Florida school systems have eased up on the "zero tolerance" behavior policies that sent so many students to jail for minor misconduct.
But vestiges of the old policies are still sending thousand of students to jail for conduct that once would have meant nothing more than a trip to the principal's office.
According to an Orlando Sentinel investigative report, 67 percent of in-school arrests last year were for trumped-up misdemeanors categorized as "disorderly conduct": yelling in class, for instance, or cell phone violations.
There were 14,000 arrests in 2012, the Sentinel reported, and one of them was of a student named Nalani Bolden.
Nalani, now 13, had been suspended from Avalon Middle for a string of minor offenses — excessive talking, tardiness and a cell phone infraction — and banned from campus.
But a telephone message about the suspension never reached her, so Nalani went to school that morning in May. When a dean spotted her, she told Nalani to go to the office. Nalani "became irate" and refused, even after the school's resource officer confronted her. She was then arrested for trespassing.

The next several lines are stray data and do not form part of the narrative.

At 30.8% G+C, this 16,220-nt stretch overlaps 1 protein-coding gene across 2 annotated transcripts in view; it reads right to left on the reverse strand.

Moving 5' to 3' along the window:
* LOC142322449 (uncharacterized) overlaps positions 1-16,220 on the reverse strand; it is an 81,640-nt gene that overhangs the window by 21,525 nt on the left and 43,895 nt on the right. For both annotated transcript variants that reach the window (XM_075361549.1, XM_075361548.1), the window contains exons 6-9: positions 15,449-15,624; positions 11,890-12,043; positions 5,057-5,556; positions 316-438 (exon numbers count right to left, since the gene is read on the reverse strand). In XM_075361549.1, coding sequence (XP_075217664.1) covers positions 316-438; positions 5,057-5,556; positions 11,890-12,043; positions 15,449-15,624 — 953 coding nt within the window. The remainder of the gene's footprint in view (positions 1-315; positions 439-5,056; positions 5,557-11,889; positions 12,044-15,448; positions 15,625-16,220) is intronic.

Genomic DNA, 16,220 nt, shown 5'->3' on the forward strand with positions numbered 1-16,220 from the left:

The deputy handcuffed her, walked her through a crowd of students in the courtyard and put her in the back of a police car.
"It was horrible," Nalani said. "I don't want to go back to public school. I'm afraid it will happen again."
Rhonda Bolden, Nalani's mother, said her daughter's arrest interrupted the girl's education, made them distrustful of local schools and left Nalani having trouble eating and sleeping. She's been out of school since her arrest as her parents and district officials work to find an appropriate place for her.
These zero tolerance behavior policies were developed in the 1990s as a response to incidents of school violence that were taking place at the timer. Now there are worries that the Newton school shooting and other incidents may reawake a taste for sending students to jail instead of detention.